Don’t forget to enter a topic in each forum, giving a full description of the area, land, or building.

Set Up Your Board – Create An Adventure Category

This isn’t necessary to every game, but it can be a good idea if you would like to keep adventure campaigns separate from the world/city life.

  • Use a new forum for each adventure.
  • Offer GM positions to particularly good roleplayers who show an interest in running an adventure.

Set Up Your Board – Create an Administrative Category

This is usually a private forum for Administrators and Moderators only. It can be made invisible to members if you wish.

  • Make a forum where you can archive old posts. Many games just delete them, but I advocate holding on to them. You never know when you might want to look something up. Just move them when they are old, closed, or obsolete.
  • A forum for planning is an excellent idea. New thread ideas, adventure hooks, and just the stuff you dream up at night can be stored here for later use.

Advertise Your Site

Now the hard work begins. You have built it – will they come? Start advertising by putting the URL to your game in your signature on e-mail, in forums, and wherever it’s allowed.

  • Often, you can also add a brief description in your signature, such as “ – the best fantasy game on the net!”
  • Visit sites like and and advertise your site there. Visit your advert regularly. Update it when needed.
  • Join a webring. There are thousands of them; you should be able to find one just right for you.
  • Tell everyone you know! You’d be amazed how well word of mouth really does work.
  • Exchange links with similar sites.

Running Your Site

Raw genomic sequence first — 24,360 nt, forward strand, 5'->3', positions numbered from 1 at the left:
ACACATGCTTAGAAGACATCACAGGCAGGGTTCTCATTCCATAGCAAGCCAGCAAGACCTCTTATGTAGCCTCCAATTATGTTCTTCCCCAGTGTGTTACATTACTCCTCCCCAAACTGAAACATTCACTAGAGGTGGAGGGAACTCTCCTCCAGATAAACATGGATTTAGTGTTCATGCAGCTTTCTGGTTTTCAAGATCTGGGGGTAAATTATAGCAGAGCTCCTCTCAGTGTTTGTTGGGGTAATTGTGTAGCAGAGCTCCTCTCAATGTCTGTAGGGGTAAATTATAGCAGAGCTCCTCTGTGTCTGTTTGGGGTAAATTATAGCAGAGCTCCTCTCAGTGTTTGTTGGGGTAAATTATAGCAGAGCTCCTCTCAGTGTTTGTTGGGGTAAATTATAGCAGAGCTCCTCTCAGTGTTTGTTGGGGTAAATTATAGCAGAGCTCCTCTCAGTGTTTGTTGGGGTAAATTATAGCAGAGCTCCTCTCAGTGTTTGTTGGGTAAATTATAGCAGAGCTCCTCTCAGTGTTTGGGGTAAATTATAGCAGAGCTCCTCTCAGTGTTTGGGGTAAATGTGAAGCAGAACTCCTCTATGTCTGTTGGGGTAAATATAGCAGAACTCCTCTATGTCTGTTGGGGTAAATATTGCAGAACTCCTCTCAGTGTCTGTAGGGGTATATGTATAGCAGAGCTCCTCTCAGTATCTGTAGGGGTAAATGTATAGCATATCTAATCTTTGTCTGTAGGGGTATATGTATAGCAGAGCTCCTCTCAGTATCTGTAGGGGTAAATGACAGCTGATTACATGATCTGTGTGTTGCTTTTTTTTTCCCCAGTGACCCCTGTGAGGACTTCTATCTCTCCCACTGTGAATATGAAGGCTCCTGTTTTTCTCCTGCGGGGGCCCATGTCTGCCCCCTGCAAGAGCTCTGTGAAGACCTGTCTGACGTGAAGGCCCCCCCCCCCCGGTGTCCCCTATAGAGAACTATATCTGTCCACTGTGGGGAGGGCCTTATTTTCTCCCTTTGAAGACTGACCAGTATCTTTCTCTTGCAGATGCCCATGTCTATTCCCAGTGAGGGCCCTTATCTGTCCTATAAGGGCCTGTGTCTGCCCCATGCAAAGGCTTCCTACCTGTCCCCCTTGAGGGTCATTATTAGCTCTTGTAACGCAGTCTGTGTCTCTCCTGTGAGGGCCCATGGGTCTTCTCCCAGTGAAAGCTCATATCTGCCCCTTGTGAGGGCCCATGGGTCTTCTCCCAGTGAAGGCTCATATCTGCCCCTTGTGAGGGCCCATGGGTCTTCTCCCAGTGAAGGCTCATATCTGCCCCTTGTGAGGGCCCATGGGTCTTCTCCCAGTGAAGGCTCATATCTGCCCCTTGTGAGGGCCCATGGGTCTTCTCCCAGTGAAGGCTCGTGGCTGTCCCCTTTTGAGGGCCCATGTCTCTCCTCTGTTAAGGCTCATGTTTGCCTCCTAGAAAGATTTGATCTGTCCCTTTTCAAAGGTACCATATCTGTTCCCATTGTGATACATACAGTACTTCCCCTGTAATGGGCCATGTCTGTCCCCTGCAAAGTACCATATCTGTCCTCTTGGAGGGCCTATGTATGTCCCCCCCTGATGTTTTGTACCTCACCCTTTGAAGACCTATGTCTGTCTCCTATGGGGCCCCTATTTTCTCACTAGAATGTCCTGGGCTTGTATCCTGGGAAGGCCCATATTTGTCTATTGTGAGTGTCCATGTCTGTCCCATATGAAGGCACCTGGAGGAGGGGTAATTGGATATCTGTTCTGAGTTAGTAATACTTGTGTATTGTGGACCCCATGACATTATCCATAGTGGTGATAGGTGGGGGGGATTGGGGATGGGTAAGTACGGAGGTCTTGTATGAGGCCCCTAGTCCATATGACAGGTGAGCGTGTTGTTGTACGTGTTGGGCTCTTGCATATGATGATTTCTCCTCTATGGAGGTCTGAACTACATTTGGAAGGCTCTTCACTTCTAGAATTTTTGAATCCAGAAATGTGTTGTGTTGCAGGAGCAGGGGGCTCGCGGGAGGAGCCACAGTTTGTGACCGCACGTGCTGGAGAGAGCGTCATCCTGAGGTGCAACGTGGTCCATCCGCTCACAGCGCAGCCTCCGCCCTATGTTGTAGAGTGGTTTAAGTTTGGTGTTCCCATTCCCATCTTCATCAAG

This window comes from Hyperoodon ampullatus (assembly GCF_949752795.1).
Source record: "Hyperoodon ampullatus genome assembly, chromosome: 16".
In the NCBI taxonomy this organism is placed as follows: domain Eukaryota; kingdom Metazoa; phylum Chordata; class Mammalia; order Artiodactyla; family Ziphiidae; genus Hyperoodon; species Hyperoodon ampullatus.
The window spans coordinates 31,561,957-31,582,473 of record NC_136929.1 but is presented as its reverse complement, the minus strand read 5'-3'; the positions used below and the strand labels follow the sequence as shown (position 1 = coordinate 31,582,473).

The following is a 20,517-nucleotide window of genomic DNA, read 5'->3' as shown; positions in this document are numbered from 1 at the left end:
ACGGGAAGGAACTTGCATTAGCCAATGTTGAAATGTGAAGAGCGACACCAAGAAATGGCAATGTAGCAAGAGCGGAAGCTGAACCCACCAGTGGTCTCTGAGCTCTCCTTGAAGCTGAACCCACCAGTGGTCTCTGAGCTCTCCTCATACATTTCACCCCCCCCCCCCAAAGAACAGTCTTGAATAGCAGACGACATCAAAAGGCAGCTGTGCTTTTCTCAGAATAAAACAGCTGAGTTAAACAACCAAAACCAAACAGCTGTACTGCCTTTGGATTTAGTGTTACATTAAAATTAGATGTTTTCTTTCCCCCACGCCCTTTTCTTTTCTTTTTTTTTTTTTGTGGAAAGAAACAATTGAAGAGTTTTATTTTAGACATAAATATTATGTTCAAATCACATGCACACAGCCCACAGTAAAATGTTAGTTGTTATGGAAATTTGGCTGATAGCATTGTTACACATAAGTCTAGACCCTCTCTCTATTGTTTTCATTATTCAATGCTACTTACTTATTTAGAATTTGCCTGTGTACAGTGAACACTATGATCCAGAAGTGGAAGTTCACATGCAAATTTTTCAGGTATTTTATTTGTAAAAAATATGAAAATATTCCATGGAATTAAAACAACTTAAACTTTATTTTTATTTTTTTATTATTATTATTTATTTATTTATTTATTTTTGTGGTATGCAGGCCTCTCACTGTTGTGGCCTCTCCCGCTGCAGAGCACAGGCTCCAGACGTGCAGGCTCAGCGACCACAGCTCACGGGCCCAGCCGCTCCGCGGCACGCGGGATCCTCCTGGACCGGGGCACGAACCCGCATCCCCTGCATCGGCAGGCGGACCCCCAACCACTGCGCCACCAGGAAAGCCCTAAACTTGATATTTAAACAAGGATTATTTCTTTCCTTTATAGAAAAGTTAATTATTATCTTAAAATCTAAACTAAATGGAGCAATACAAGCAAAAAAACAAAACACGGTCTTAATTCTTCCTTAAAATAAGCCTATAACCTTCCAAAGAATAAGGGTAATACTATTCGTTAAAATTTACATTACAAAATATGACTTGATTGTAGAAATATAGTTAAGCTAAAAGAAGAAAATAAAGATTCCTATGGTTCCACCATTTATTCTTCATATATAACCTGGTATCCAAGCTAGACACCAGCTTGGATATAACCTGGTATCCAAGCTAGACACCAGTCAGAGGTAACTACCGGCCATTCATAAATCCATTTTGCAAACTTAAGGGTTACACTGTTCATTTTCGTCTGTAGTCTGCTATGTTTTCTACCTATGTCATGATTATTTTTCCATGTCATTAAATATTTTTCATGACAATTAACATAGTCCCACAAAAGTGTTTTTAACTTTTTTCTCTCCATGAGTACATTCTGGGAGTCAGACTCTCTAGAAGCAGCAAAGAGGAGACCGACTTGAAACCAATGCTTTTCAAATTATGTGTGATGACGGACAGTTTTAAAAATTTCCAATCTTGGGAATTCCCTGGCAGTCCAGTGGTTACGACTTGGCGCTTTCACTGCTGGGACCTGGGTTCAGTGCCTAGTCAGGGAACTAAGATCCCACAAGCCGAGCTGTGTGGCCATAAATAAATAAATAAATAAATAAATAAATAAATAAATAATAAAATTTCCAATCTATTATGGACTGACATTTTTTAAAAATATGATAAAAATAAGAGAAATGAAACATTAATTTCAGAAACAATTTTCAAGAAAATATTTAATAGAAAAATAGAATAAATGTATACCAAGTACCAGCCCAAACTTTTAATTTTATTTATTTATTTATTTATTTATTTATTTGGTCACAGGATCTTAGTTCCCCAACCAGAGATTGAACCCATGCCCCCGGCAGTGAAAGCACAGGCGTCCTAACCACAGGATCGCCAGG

1. Unless you are blessed with friends who want to devote long hours to helping, you are on your own at the beginning. You will need to visit your site, at the very least, once a day. At the beginning, I suggest more frequent visits. You don’t want to miss a nibble. Later on, when things are more established, you can cut down on visits, but unless you have help, never leave it alone for more than a day or so.
  2. As you get members registered, reward frequent posters with titles. Every forum that I know of offers titles to be bestowed with a certain amount of posts. For example, 50 posts might be worth the title Novice Adventurer. 500 might be worth Grand Old Sage. These titles can be tailored to fit your campaign.
  3. Eventually, if you are doing a good job, the board will become more than one person can handle. Offer the position of moderator to involved members. Frequently, they feel complimented, and if they are really dedicated to the game, will be happy to jump in and help!
  4. The rapidity of PBPs fading into oblivion is becoming almost a joke in the industry. If you are creative, and have the time and energy to devote to the game, it can truly be rewarding. If you have a demanding real life, get bored easily, or have little patience, a PBP isn’t for you.